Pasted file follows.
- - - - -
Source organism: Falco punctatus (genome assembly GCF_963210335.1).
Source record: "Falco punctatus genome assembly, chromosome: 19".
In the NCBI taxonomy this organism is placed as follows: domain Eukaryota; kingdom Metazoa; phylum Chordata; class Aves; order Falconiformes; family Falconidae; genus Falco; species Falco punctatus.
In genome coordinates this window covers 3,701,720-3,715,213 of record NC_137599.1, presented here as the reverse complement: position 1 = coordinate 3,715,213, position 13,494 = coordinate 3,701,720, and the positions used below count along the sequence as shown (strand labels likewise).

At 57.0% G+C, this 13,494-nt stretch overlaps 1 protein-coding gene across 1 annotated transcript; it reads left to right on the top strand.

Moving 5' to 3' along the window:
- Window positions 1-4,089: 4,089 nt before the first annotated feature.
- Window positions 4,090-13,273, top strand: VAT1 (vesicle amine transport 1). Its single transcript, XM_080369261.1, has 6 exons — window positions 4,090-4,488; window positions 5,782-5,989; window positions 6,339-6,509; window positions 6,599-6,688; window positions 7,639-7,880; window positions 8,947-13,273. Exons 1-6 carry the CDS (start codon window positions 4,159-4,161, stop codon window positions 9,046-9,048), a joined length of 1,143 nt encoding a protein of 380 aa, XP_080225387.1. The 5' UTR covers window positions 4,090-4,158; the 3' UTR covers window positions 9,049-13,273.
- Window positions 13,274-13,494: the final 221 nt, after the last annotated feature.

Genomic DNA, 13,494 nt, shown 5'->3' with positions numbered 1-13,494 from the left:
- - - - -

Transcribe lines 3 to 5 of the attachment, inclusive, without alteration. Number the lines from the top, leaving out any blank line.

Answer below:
In the NCBI taxonomy this organism is placed as follows: domain Eukaryota; kingdom Metazoa; phylum Chordata; class Aves; order Falconiformes; family Falconidae; genus Falco; species Falco punctatus.
In genome coordinates this window covers 3,701,720-3,715,213 of record NC_137599.1, presented here as the reverse complement: position 1 = coordinate 3,715,213, position 13,494 = coordinate 3,701,720, and the positions used below count along the sequence as shown (strand labels likewise).

At 57.0% G+C, this 13,494-nt stretch overlaps 1 protein-coding gene across 1 annotated transcript; it reads left to right on the top strand.